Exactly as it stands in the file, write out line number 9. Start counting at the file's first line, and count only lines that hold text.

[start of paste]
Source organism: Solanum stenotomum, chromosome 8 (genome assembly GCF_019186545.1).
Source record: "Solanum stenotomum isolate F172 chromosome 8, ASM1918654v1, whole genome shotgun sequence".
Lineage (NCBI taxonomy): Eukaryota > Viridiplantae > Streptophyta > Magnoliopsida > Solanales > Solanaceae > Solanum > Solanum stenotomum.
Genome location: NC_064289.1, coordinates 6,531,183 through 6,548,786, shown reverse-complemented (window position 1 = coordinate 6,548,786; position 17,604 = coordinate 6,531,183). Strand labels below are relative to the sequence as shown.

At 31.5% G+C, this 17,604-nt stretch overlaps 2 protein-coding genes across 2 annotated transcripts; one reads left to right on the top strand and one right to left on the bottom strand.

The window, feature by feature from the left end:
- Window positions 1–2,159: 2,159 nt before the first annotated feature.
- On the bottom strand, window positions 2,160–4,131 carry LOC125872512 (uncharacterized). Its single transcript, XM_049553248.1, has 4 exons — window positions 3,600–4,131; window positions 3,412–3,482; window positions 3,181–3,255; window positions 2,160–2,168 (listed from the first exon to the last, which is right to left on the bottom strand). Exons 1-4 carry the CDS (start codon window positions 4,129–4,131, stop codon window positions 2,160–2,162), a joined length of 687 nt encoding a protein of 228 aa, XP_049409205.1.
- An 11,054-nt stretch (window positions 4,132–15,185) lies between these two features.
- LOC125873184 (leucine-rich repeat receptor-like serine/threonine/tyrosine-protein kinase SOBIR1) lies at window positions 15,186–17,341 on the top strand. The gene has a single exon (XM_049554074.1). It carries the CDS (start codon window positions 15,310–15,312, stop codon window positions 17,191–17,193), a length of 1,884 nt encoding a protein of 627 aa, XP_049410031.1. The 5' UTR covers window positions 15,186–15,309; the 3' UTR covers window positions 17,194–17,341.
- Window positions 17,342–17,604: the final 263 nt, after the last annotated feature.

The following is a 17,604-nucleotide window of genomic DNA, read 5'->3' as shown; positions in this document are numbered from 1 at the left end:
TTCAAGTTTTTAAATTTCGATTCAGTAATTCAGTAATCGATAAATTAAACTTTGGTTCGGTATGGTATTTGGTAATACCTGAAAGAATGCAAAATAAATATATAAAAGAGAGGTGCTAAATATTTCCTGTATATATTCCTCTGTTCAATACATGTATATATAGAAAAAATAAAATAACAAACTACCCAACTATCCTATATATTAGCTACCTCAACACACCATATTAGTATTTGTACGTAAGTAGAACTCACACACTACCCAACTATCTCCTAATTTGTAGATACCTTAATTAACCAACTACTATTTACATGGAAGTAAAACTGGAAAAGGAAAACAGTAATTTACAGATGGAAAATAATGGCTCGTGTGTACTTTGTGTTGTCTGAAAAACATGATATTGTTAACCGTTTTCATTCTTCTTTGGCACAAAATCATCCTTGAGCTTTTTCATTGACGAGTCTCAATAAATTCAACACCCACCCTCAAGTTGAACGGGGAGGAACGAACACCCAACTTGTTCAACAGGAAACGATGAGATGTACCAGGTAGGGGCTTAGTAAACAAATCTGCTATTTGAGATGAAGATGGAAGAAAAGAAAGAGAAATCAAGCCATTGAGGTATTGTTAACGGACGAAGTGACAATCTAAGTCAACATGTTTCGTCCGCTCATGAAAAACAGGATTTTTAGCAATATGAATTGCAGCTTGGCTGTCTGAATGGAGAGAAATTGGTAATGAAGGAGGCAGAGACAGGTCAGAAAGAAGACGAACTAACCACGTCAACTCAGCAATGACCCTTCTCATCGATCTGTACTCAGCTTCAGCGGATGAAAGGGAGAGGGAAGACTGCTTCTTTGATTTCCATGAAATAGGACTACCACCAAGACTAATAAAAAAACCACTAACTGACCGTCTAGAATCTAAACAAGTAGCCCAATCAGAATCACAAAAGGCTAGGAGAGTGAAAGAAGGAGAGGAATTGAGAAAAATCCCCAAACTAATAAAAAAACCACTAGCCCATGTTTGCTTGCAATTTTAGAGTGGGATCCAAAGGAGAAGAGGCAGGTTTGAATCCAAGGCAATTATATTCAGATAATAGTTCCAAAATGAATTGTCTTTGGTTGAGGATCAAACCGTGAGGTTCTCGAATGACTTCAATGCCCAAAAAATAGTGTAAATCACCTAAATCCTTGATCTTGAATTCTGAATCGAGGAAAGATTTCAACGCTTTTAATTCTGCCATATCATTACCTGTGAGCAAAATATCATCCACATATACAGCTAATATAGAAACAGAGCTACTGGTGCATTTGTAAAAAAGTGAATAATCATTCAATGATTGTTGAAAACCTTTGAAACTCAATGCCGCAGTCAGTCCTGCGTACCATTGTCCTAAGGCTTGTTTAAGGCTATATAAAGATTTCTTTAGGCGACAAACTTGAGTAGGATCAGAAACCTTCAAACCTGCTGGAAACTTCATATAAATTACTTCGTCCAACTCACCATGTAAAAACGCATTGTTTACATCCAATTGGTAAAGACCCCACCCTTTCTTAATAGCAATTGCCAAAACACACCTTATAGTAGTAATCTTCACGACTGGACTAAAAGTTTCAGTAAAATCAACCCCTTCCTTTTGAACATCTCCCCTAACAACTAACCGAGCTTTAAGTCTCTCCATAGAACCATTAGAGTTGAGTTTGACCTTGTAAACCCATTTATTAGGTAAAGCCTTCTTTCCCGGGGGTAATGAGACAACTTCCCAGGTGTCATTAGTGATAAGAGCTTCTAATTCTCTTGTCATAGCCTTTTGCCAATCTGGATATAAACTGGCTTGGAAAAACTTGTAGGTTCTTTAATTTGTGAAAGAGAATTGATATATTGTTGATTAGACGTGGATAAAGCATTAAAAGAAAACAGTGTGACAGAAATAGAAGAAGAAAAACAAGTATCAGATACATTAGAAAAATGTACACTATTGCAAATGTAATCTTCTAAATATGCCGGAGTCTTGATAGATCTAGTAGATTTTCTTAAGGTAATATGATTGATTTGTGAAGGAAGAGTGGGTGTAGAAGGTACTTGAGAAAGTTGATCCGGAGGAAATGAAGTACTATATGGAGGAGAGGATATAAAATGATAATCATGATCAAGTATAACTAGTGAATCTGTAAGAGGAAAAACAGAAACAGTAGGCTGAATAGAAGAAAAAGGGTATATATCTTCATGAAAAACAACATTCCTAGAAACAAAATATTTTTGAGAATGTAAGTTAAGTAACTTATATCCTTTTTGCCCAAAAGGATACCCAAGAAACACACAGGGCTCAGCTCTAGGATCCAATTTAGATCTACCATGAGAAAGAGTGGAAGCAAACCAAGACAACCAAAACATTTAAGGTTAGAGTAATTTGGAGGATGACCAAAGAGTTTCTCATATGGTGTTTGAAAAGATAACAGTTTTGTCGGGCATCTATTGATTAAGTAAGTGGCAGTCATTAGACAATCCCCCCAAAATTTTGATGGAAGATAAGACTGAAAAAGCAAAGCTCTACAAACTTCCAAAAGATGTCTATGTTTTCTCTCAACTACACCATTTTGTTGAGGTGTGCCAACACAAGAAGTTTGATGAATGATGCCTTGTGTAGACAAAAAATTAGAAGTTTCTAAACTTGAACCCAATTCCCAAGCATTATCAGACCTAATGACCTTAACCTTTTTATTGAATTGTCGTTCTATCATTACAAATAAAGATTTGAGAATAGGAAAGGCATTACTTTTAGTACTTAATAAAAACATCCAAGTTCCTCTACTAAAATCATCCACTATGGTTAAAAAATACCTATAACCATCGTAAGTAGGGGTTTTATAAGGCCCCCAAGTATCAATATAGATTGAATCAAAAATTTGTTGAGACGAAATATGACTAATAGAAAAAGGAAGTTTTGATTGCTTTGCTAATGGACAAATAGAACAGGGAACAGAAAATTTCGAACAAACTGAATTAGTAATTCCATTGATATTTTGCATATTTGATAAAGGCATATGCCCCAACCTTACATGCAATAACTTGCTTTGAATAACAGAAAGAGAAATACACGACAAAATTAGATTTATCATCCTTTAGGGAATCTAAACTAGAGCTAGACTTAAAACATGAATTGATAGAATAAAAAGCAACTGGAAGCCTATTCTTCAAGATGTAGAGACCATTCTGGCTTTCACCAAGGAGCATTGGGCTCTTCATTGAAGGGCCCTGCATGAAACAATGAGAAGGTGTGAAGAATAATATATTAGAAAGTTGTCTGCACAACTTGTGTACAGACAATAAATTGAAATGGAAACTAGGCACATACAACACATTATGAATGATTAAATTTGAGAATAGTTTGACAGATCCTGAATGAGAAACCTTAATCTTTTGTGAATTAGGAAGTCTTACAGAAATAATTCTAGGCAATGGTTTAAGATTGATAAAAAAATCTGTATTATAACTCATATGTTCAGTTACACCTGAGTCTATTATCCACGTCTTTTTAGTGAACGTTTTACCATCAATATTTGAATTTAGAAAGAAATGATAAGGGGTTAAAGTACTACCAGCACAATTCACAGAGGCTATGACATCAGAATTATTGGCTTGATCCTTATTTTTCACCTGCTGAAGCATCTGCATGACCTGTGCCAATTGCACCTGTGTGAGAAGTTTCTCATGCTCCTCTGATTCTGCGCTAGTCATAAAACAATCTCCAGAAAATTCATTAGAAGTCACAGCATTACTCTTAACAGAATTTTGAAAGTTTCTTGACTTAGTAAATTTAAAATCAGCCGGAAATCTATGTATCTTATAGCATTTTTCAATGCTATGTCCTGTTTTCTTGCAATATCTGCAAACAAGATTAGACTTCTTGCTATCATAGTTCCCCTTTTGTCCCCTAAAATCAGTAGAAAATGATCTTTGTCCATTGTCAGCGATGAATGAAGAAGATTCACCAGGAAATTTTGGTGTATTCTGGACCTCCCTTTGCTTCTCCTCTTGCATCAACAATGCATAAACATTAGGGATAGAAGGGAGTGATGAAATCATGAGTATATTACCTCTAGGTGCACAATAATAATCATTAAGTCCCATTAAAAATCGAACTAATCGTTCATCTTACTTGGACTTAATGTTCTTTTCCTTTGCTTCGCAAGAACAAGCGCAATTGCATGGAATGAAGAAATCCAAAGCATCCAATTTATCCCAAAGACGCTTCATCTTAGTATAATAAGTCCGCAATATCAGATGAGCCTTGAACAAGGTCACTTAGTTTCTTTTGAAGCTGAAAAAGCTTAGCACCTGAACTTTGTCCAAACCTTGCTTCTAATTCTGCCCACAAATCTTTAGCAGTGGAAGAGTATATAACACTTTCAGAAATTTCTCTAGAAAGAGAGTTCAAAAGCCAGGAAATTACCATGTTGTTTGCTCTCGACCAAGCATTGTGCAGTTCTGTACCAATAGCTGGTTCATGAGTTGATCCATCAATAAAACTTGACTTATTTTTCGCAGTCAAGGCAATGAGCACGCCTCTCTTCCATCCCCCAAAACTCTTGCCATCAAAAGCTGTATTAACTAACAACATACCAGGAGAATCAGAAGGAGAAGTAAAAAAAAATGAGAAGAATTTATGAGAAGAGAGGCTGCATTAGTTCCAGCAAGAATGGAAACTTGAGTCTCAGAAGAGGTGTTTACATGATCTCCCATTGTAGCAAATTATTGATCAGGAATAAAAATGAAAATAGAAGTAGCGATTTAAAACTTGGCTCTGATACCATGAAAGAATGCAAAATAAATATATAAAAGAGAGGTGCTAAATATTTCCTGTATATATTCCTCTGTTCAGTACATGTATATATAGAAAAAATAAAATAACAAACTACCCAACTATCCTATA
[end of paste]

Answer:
- An 11,054-nt stretch (window positions 4,132–15,185) lies between these two features.